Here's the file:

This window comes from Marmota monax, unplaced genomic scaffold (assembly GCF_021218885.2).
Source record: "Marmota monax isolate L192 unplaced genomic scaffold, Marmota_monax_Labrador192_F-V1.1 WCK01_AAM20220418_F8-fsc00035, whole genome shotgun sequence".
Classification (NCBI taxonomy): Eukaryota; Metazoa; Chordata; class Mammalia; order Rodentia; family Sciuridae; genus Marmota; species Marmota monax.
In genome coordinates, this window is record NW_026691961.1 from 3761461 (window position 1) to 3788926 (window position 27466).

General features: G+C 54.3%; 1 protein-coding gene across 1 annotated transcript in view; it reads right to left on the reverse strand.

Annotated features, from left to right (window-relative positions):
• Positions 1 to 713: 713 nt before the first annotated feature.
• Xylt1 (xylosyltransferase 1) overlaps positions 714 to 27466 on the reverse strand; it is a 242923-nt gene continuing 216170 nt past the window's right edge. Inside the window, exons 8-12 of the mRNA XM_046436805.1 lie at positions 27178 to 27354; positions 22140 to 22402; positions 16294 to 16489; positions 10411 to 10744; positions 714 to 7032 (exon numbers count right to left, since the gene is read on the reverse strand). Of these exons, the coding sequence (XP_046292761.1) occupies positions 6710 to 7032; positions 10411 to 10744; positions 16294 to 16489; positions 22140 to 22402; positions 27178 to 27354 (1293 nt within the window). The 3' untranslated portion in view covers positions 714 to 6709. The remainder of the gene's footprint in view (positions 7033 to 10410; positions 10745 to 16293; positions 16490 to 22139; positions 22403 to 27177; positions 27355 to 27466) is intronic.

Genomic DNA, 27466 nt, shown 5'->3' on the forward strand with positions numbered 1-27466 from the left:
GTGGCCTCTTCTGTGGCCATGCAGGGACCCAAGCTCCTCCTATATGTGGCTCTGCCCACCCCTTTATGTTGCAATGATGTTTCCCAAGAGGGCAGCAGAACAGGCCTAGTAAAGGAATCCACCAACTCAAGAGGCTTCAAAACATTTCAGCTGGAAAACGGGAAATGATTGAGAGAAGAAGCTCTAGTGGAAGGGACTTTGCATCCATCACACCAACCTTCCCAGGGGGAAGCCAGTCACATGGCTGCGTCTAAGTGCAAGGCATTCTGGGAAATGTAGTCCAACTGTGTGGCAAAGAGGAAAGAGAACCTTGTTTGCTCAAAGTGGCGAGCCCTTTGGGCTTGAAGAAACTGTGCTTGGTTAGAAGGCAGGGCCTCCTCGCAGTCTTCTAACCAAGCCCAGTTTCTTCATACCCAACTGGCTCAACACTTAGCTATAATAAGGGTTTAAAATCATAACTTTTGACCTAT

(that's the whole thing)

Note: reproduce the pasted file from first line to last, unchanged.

This window comes from Marmota monax, unplaced genomic scaffold (assembly GCF_021218885.2).
Source record: "Marmota monax isolate L192 unplaced genomic scaffold, Marmota_monax_Labrador192_F-V1.1 WCK01_AAM20220418_F8-fsc00035, whole genome shotgun sequence".
Classification (NCBI taxonomy): Eukaryota; Metazoa; Chordata; class Mammalia; order Rodentia; family Sciuridae; genus Marmota; species Marmota monax.
In genome coordinates, this window is record NW_026691961.1 from 3761461 (window position 1) to 3788926 (window position 27466).

General features: G+C 54.3%; 1 protein-coding gene across 1 annotated transcript in view; it reads right to left on the reverse strand.

Annotated features, from left to right (window-relative positions):
• Positions 1 to 713: 713 nt before the first annotated feature.
• Xylt1 (xylosyltransferase 1) overlaps positions 714 to 27466 on the reverse strand; it is a 242923-nt gene continuing 216170 nt past the window's right edge. Inside the window, exons 8-12 of the mRNA XM_046436805.1 lie at positions 27178 to 27354; positions 22140 to 22402; positions 16294 to 16489; positions 10411 to 10744; positions 714 to 7032 (exon numbers count right to left, since the gene is read on the reverse strand). Of these exons, the coding sequence (XP_046292761.1) occupies positions 6710 to 7032; positions 10411 to 10744; positions 16294 to 16489; positions 22140 to 22402; positions 27178 to 27354 (1293 nt within the window). The 3' untranslated portion in view covers positions 714 to 6709. The remainder of the gene's footprint in view (positions 7033 to 10410; positions 10745 to 16293; positions 16490 to 22139; positions 22403 to 27177; positions 27355 to 27466) is intronic.

Genomic DNA, 27466 nt, shown 5'->3' on the forward strand with positions numbered 1-27466 from the left:
GTGGCCTCTTCTGTGGCCATGCAGGGACCCAAGCTCCTCCTATATGTGGCTCTGCCCACCCCTTTATGTTGCAATGATGTTTCCCAAGAGGGCAGCAGAACAGGCCTAGTAAAGGAATCCACCAACTCAAGAGGCTTCAAAACATTTCAGCTGGAAAACGGGAAATGATTGAGAGAAGAAGCTCTAGTGGAAGGGACTTTGCATCCATCACACCAACCTTCCCAGGGGGAAGCCAGTCACATGGCTGCGTCTAAGTGCAAGGCATTCTGGGAAATGTAGTCCAACTGTGTGGCAAAGAGGAAAGAGAACCTTGTTTGCTCAAAGTGGCGAGCCCTTTGGGCTTGAAGAAACTGTGCTTGGTTAGAAGGCAGGGCCTCCTCGCAGTCTTCTAACCAAGCCCAGTTTCTTCATACCCAACTGGCTCAACACTTAGCTATAATAAGGGTTTAAAATCATAACTTTTGACCTAT